Collection on the Sumner Field Housing Project
Description of Contents
This collection includes 3 boxes of materials from the Sumner Field Housing Project. Box one consists of scrapbooks of clippings dating from 1936-1939, 2 photo albums, additional photographs, newspaper clippings, and material on the Heritage Park Development that replaced Sumner Field Homes. Box two includes the copper cornerstone box that was opened the summer of 1998 when a new housing development was to begin on the land that was occupied by the Sumner Field Homes. Box 3 includes the contents from the cornerstone box. The cornerstone box and contents were given to Grace Belton, librarian at Sumner Library. In 2002 the Sumner Library staff under Dan Kelty and David McAloney turned the materials over to the Special Collections Department. Newspaper clippings and photographs from the Minneapolis History Collection were later added to the collection.
- 1924 - 1945
- Majority of material found within 1936 - 1939
The collection is available for use in Special Collections during the department's open hours.
The first government built and operated housing development in Minneapolis was Sumner Field. Built in 1938, it consisted of 44 two-story row houses and four three-story apartment buildings in a municipal park-like setting. It was a government effort to clear slums, address a housing shortage and create construction jobs during the Great Depression. Private landlords opposed it.
Sumner Field was the oldest, largest, and second of four housing complexes demolished under the settlement of a lawsuit (1995 Hollman settlement) alleging that public agencies discriminated by concentrating minorities in inner-city public housing.
Sumner Field was razed in 1998. It was replaced by the Heritage Park Housing Development, built between 2002-2009. Heritage Park is roughly bounded by Lyndale, Emerson, Third and 10th Avenues North.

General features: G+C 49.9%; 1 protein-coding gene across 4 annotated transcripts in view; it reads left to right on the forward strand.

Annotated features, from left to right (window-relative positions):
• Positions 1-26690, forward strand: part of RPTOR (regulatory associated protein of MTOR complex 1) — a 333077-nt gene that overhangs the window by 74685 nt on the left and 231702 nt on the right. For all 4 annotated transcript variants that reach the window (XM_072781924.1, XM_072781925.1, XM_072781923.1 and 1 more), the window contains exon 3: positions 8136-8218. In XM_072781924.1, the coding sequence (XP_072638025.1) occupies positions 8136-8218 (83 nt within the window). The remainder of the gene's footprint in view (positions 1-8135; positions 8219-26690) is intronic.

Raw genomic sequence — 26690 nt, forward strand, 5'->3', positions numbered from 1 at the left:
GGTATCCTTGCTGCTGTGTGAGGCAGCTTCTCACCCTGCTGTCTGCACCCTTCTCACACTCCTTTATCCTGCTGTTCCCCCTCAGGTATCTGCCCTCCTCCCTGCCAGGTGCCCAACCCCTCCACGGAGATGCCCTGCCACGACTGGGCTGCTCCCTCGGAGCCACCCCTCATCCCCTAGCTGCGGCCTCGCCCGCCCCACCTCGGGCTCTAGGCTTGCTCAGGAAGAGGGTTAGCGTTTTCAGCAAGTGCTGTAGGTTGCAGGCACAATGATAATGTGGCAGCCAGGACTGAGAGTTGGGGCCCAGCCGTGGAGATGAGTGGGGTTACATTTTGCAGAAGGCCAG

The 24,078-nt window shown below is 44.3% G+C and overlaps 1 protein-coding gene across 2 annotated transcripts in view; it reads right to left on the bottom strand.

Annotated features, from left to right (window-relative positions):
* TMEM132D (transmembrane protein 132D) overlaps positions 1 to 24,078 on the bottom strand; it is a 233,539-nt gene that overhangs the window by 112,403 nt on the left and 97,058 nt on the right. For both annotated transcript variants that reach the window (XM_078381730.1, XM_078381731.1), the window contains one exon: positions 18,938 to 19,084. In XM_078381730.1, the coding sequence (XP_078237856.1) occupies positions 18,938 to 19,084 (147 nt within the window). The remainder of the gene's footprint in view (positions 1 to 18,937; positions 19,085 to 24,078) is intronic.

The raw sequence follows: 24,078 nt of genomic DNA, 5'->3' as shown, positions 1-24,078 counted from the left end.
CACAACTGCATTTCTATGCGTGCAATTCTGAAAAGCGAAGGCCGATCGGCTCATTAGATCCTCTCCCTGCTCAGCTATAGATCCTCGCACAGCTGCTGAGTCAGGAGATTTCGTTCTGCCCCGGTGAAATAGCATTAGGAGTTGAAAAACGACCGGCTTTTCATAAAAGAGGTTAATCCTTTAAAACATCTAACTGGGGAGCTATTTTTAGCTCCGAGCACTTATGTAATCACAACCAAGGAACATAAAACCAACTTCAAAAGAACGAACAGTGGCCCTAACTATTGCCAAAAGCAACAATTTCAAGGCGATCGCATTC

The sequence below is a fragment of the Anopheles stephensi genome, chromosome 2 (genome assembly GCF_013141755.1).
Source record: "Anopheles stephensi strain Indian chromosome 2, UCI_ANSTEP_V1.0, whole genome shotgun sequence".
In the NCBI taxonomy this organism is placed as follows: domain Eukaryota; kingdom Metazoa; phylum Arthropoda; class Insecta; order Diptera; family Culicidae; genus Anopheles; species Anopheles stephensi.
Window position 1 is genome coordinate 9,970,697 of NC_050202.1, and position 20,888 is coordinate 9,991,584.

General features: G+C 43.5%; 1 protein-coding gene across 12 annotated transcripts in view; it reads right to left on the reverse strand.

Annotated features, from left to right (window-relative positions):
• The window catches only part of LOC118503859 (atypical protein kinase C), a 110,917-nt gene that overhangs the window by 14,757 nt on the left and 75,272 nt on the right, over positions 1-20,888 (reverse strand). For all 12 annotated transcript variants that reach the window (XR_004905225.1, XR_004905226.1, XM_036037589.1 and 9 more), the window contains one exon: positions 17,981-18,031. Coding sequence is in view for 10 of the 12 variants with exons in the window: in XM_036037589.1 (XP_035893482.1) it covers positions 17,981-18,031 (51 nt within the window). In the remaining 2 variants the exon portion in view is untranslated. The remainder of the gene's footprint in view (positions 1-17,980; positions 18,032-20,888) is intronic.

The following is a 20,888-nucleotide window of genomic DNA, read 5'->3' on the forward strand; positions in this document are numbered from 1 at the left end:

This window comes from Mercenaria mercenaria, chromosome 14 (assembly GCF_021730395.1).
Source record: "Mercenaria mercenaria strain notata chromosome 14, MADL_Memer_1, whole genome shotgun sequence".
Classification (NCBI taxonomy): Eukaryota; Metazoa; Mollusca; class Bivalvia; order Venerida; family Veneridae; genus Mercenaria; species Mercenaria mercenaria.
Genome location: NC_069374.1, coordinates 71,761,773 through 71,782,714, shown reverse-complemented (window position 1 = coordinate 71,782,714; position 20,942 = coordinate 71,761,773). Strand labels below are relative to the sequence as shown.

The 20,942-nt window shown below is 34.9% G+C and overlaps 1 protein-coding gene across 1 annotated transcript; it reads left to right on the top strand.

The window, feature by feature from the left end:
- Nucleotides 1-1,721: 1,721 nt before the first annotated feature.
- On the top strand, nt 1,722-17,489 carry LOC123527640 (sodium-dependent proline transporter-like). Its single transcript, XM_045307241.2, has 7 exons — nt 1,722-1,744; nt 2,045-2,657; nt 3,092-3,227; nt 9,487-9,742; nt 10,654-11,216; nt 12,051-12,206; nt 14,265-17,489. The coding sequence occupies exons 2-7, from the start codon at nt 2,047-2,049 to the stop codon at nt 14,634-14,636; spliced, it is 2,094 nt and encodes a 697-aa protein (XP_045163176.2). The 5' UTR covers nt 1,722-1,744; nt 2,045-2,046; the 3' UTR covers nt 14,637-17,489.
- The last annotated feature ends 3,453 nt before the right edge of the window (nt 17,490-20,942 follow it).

The early residents of Sumner Field were predominately Jewish along with some African-Americans. African-Americans and Southeast Asians made up the majority of residents immediately before Sumner Field was razed.
Sumner's most famous residents were the musician Prince Rodgers Nelson and Richard Green who at one time led the Minneapolis and New York school systems.
0.83 Linear Feet (3 boxes, 1 oversize map)
Language of Materials
- Public housing -- Minnesota -- Minneapolis -- History. Subject Source: Local sources
- Sumner-Glenwood Neighborhood (Minneapolis, Minn.) -- History. Subject Source: Local sources
- Urban renewal -- Minnesota -- Minneapolis -- History. Subject Source: Local sources
- Collection on the Sumner Field Housing Project
- October 2002
- Description rules
- Describing Archives: A Content Standard
- Language of description
- Script of description
Part of the Hennepin County Library Special Collections Repository
Minneapolis Central Library
300 Nicollet Mall
Minneapolis MN 55401 U.S.A.